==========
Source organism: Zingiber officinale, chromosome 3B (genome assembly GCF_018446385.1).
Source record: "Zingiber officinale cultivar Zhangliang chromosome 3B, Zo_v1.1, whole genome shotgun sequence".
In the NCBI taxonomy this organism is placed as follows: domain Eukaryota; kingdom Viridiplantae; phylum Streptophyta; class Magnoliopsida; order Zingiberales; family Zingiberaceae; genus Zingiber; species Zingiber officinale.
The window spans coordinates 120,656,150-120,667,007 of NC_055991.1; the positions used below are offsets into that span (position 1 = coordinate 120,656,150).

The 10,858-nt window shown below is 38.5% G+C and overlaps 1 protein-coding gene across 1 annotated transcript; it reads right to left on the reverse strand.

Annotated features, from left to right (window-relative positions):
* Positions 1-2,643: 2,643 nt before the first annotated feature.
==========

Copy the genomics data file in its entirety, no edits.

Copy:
Source organism: Zingiber officinale, chromosome 3B (genome assembly GCF_018446385.1).
Source record: "Zingiber officinale cultivar Zhangliang chromosome 3B, Zo_v1.1, whole genome shotgun sequence".
In the NCBI taxonomy this organism is placed as follows: domain Eukaryota; kingdom Viridiplantae; phylum Streptophyta; class Magnoliopsida; order Zingiberales; family Zingiberaceae; genus Zingiber; species Zingiber officinale.
The window spans coordinates 120,656,150-120,667,007 of NC_055991.1; the positions used below are offsets into that span (position 1 = coordinate 120,656,150).

The 10,858-nt window shown below is 38.5% G+C and overlaps 1 protein-coding gene across 1 annotated transcript; it reads right to left on the reverse strand.

Annotated features, from left to right (window-relative positions):
* Positions 1-2,643: 2,643 nt before the first annotated feature.